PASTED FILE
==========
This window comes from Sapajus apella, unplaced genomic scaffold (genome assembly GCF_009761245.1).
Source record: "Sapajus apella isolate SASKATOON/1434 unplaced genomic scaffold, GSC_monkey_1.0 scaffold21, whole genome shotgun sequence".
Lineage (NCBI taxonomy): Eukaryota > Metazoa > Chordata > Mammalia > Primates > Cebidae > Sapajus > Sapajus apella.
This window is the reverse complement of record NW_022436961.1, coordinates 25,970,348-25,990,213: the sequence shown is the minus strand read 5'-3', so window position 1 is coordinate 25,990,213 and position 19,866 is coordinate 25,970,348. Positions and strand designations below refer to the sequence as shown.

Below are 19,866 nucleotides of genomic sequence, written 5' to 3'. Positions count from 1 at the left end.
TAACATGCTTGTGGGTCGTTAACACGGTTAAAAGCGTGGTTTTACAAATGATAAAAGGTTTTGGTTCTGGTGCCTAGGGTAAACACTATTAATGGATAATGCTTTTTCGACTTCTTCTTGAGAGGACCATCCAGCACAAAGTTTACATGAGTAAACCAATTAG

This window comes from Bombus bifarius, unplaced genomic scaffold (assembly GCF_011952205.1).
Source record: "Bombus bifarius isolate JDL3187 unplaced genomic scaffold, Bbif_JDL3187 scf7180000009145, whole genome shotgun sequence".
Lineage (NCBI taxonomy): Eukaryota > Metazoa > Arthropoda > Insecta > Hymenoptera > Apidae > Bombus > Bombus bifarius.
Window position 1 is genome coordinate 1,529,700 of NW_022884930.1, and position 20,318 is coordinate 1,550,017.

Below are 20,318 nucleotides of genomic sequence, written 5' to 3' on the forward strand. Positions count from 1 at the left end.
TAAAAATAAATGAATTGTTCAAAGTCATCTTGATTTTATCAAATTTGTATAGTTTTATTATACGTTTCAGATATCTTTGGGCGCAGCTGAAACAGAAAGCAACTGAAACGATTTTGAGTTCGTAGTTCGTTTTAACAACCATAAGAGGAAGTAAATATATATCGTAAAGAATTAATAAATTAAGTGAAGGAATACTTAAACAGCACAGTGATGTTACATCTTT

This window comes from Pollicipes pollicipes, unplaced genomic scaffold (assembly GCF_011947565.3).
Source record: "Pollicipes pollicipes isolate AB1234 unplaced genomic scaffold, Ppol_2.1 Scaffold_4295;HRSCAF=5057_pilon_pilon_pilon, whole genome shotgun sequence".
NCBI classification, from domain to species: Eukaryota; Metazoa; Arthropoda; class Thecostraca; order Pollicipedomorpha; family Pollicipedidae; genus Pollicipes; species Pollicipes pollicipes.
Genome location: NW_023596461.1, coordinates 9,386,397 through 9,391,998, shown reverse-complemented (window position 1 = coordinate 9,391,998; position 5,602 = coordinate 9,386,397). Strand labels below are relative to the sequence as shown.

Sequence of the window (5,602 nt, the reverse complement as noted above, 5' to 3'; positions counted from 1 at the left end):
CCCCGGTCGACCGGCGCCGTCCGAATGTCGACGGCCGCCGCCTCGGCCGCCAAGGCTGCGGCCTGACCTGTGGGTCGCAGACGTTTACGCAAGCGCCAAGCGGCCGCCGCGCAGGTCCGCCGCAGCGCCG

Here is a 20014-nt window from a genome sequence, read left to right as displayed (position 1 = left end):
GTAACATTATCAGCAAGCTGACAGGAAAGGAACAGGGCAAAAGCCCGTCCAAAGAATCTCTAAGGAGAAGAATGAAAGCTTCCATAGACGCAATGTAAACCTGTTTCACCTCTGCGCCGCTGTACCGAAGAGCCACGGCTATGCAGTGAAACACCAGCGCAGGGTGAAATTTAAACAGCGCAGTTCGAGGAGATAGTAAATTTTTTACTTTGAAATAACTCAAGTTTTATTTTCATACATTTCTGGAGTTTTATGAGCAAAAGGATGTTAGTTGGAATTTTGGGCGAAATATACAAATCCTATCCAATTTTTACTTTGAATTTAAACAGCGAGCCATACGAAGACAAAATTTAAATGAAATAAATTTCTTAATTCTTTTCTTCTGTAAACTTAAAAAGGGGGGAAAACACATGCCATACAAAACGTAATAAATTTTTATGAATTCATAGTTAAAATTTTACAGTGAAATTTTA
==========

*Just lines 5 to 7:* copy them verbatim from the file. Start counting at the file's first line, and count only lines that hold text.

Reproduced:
Below are 19,866 nucleotides of genomic sequence, written 5' to 3'. Positions count from 1 at the left end.
TAACATGCTTGTGGGTCGTTAACACGGTTAAAAGCGTGGTTTTACAAATGATAAAAGGTTTTGGTTCTGGTGCCTAGGGTAAACACTATTAATGGATAATGCTTTTTCGACTTCTTCTTGAGAGGACCATCCAGCACAAAGTTTACATGAGTAAACCAATTAG

This window comes from Bombus bifarius, unplaced genomic scaffold (assembly GCF_011952205.1).